We have used the method of dynamic programming to connect short-term decision to fitness, as is common practice in evolutionary ecology (Clark and Mangel, 2000; Houston and McNamara, 1999). In the same tradition, we have also focused on a part of the full life cycle (juvenile growth up to 30 cm) by recognizing that survival during this phase is a prerequisite for achieving fitness later in life. To be specific about the goal-directness of growth in a proximate and mechanistic perspective, we treat the phenotype as having potential for a range of physiological rates, and focus on a simplified set of hormones as the control system. Because there are hundreds of hormones and associated signalling molecules in a typical fish or mammal, it was necessary to simplify to a level of complexity that is easier to grasp and analyse. We therefore first describe how we have interpreted the major regulatory routes that control growth in fish, and end up using three hormones and a neuropeptide that each play a specific role in our model. To a physiologist this simplification is most certainly incomplete as it definitely leaves out important elements, but our aim is to stimulate thinking, and we therefore ask the reader to follow us into this intermediate level of complexity. We now first describe how we have implemented our model, before we use the model to point to some interesting insights of the hormone system as adaptive, and ways forward to further bridging the proximate ‘how come’ and the ultimate ‘what for’ traditions in biology.

Model

The model organism is a generalized juvenile fish, and we choose parameters mostly from Atlantic cod (Gadus morhua), which is a well-studied species. The model follows juvenile fish as they grow through a size window where they typically remain immature. During this juvenile phase we let internal mechanisms like metabolism and growth be regulated by growth hormones (GHs), thyroid hormones (THs) and the neuropeptide orexin. They determine growth, metabolic rate and appetite, respectively, but importantly for the model they are also jointly involved in trade-offs related to risk (Fig. 1). The model also includes a role for the hormone leptin in signalling size of reserves.

Fig. 1.

Energetics and endocrinology of the model organism. Energy from food is made accessible for the body by digestion (SDA). This energy is then used in metabolism to maintain life-supporting metabolic pathways (SMR) and supply the organism with oxygen. Also, activities like foraging require energy. The surplus is stored in reserves. Hormonal regulation determines the foraging intensity (OXF), increases or decreases of metabolism rates (oxygen uptake and SMR) and the allocation of resources to growth (GHF). Throughout the simulations, decisions regarding hormone levels are based on the two individual states of the fish – reserve size and body size.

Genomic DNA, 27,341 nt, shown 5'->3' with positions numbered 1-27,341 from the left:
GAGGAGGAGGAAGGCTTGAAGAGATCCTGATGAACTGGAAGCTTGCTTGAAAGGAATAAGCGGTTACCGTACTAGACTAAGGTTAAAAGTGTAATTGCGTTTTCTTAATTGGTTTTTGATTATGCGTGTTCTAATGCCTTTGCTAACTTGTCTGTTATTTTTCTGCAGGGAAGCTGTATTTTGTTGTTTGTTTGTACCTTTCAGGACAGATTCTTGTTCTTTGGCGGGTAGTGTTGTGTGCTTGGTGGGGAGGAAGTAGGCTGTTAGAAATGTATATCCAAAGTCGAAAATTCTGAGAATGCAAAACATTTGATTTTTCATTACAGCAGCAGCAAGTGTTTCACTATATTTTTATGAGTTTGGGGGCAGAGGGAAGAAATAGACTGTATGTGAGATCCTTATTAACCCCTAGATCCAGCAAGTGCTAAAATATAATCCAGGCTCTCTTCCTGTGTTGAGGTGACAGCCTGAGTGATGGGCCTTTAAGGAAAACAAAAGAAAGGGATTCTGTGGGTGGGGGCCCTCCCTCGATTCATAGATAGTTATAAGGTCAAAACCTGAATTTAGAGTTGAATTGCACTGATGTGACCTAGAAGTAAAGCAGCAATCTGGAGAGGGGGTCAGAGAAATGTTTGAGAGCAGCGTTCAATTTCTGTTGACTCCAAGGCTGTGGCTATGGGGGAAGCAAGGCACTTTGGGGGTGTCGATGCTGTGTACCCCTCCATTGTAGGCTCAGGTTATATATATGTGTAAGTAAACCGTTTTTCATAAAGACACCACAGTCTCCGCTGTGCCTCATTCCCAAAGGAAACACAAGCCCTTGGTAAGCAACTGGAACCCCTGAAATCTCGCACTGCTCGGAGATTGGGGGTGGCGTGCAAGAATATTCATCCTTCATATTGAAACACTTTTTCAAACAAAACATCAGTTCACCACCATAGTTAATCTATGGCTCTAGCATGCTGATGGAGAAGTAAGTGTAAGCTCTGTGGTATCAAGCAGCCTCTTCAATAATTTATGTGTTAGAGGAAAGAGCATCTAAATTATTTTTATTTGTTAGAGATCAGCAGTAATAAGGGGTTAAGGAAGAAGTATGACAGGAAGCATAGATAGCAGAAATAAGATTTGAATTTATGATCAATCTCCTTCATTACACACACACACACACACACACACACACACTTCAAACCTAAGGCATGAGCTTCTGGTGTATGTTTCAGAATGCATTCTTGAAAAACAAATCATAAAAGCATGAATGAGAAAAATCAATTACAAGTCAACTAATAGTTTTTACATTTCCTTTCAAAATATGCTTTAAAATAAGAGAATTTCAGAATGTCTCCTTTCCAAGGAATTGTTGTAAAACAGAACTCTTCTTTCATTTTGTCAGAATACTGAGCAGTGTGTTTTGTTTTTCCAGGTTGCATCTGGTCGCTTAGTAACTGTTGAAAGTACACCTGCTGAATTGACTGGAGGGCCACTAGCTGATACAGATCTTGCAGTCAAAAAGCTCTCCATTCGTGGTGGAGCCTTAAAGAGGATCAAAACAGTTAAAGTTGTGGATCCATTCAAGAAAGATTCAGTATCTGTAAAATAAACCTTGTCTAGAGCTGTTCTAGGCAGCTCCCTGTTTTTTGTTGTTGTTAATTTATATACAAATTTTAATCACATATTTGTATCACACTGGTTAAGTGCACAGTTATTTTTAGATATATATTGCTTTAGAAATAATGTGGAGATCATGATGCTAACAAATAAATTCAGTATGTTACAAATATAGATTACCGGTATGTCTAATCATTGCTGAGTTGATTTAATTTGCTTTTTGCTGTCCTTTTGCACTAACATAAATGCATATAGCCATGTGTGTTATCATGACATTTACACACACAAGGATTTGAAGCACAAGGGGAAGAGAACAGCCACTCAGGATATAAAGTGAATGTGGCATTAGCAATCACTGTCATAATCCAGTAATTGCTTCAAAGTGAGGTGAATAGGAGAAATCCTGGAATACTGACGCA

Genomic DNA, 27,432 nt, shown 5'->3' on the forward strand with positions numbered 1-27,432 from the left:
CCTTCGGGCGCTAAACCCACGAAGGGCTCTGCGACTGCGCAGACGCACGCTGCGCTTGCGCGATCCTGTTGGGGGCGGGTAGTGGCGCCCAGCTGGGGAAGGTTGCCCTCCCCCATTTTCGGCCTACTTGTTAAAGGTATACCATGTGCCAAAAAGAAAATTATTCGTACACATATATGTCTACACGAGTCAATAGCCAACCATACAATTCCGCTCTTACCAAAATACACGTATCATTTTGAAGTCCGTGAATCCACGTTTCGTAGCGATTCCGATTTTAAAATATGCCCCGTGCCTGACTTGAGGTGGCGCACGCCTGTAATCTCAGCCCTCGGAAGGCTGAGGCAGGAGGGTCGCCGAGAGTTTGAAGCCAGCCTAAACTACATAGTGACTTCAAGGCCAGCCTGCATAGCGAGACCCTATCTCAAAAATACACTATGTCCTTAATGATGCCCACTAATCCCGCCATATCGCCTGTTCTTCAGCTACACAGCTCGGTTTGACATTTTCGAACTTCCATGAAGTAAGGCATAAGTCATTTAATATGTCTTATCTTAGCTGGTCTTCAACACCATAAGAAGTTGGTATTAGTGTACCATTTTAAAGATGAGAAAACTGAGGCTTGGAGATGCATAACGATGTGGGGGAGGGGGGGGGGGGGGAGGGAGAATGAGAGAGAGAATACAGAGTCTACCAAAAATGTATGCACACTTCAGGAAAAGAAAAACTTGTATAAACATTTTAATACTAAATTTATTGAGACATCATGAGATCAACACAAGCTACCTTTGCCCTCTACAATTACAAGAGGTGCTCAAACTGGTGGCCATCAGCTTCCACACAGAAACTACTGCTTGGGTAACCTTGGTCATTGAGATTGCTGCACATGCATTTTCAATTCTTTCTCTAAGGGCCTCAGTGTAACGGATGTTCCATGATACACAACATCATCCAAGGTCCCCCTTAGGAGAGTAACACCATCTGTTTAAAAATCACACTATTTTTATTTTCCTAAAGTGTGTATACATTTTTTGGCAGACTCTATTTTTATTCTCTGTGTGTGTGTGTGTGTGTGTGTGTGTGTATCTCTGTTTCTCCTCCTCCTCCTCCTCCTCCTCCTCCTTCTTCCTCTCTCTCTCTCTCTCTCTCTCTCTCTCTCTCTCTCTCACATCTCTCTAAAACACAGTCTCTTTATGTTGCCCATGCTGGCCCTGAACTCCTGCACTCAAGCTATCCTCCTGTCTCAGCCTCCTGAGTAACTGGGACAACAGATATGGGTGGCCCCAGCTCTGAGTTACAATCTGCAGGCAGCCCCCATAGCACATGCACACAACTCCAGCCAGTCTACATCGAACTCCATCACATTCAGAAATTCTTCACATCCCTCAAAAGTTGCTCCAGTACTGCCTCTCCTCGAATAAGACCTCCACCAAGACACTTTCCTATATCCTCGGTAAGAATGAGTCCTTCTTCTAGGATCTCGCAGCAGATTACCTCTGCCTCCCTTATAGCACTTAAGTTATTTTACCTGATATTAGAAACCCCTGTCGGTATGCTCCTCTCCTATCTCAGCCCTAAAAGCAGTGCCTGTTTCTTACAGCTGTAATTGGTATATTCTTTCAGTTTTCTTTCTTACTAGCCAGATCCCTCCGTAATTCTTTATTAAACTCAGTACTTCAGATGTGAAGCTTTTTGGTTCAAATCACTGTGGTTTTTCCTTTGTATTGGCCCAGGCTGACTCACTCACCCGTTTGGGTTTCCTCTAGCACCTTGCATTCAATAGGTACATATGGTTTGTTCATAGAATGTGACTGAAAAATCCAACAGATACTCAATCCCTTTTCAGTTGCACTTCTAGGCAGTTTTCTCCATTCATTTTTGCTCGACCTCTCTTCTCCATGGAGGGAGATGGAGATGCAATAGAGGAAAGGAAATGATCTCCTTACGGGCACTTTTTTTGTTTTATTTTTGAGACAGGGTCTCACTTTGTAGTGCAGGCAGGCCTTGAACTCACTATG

Fig. 1.

Energetics and endocrinology of the model organism. Energy from food is made accessible for the body by digestion (SDA). This energy is then used in metabolism to maintain life-supporting metabolic pathways (SMR) and supply the organism with oxygen. Also, activities like foraging require energy. The surplus is stored in reserves. Hormonal regulation determines the foraging intensity (OXF), increases or decreases of metabolism rates (oxygen uptake and SMR) and the allocation of resources to growth (GHF). Throughout the simulations, decisions regarding hormone levels are based on the two individual states of the fish – reserve size and body size.

We use a state-dependent dynamic model (Clark and Mangel, 2000). This algorithm first optimizes a strategy that can be considered the evolutionary adaptation to a certain environment. In the case of this model, the strategy is the optimal hormone levels for any combination of fish size and energy reserves. When the optimal strategy has been found, we investigate this adaptation by simulating individuals that live in the given environment and use the calculated optimal policy, and we record its trajectory of growth, hormone expression and individual states.

RESULTS

The optimal strategy for the hormone profile changed during the fish's growth phase, resulting in a near-linear length growth and decreased mortality rate over time (Fig. 2). While energy gain and oxygen budgets were relatively stable per unit of body mass, mortality decreased with size. The optimal level of growth hormone function (GHF) fell throughout the growth phase (Fig. 2A), but as the effect was relative to body size, the resulting growth in length was near linear (Fig. 2D).

Fig. 2.